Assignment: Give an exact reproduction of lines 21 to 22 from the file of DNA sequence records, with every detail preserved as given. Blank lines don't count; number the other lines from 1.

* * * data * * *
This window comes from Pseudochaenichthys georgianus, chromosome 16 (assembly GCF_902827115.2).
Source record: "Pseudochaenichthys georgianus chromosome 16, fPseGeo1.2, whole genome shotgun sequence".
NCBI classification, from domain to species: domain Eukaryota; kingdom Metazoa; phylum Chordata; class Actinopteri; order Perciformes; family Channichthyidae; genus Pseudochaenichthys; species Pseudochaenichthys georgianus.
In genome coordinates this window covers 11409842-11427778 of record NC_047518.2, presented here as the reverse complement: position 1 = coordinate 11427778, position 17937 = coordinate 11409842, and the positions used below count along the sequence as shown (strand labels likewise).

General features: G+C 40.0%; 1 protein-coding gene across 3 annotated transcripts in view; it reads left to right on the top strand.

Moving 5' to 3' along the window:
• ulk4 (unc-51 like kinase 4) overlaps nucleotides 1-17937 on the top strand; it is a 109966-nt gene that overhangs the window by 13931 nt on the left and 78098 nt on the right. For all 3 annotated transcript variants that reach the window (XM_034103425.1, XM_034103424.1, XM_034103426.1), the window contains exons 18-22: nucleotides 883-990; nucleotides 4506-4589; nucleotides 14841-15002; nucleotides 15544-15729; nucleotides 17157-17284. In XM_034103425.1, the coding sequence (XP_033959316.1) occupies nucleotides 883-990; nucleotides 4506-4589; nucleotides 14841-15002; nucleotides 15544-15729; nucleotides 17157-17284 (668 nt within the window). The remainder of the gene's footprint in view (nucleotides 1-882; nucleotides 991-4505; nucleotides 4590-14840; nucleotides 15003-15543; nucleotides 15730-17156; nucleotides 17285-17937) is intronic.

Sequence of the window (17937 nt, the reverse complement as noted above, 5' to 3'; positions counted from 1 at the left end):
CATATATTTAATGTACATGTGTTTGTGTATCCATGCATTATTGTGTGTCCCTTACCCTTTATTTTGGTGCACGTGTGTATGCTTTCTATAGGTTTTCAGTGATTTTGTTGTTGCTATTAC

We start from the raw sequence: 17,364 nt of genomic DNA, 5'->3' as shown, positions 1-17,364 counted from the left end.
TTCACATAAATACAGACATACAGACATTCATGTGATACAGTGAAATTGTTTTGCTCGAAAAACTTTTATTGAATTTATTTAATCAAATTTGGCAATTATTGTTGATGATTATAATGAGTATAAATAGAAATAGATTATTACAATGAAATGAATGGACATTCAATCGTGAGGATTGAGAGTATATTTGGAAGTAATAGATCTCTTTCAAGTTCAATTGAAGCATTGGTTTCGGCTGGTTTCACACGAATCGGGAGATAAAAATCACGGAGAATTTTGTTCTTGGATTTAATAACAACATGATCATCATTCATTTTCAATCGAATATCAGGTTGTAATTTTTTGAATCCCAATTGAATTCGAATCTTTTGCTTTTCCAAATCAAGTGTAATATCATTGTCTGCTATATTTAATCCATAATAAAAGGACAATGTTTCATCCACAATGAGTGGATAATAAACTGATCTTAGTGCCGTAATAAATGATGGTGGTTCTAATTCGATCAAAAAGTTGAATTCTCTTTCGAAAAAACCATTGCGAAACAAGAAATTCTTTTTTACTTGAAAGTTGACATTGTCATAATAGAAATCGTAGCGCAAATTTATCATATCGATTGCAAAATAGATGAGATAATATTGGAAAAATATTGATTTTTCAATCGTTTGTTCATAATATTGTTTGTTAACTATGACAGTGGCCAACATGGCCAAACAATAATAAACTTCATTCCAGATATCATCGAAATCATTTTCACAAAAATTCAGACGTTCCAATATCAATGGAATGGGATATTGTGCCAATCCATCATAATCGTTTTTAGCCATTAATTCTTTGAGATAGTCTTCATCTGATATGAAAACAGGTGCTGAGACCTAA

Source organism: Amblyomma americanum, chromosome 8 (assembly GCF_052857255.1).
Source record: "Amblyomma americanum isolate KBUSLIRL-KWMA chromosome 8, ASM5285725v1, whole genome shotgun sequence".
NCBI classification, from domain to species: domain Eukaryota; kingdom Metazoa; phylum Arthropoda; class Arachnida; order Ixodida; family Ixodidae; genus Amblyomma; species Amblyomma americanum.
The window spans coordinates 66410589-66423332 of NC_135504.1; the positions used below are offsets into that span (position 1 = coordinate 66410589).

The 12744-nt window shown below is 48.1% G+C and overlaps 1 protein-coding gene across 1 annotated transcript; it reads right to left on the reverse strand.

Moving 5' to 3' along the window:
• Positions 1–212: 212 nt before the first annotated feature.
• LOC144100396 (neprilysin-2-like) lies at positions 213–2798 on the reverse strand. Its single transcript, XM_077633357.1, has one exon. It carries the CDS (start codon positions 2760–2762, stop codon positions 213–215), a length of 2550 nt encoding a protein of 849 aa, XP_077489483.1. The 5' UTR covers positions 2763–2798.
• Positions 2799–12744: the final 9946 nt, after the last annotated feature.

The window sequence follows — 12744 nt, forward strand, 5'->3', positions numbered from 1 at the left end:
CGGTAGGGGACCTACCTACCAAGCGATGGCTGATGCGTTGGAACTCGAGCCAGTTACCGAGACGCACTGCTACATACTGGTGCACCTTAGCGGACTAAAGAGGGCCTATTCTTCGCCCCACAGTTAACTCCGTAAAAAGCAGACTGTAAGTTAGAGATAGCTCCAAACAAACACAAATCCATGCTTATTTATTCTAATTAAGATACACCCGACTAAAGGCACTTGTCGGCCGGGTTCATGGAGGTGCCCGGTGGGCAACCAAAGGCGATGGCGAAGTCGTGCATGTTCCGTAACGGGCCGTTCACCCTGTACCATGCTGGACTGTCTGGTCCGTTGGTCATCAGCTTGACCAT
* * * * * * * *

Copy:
The window sequence follows — 12744 nt, forward strand, 5'->3', positions numbered from 1 at the left end:
CGGTAGGGGACCTACCTACCAAGCGATGGCTGATGCGTTGGAACTCGAGCCAGTTACCGAGACGCACTGCTACATACTGGTGCACCTTAGCGGACTAAAGAGGGCCTATTCTTCGCCCCACAGTTAACTCCGTAAAAAGCAGACTGTAAGTTAGAGATAGCTCCAAACAAACACAAATCCATGCTTATTTATTCTAATTAAGATACACCCGACTAAAGGCACTTGTCGGCCGGGTTCATGGAGGTGCCCGGTGGGCAACCAAAGGCGATGGCGAAGTCGTGCATGTTCCGTAACGGGCCGTTCACCCTGTACCATGCTGGACTGTCTGGTCCGTTGGTCATCAGCTTGACCAT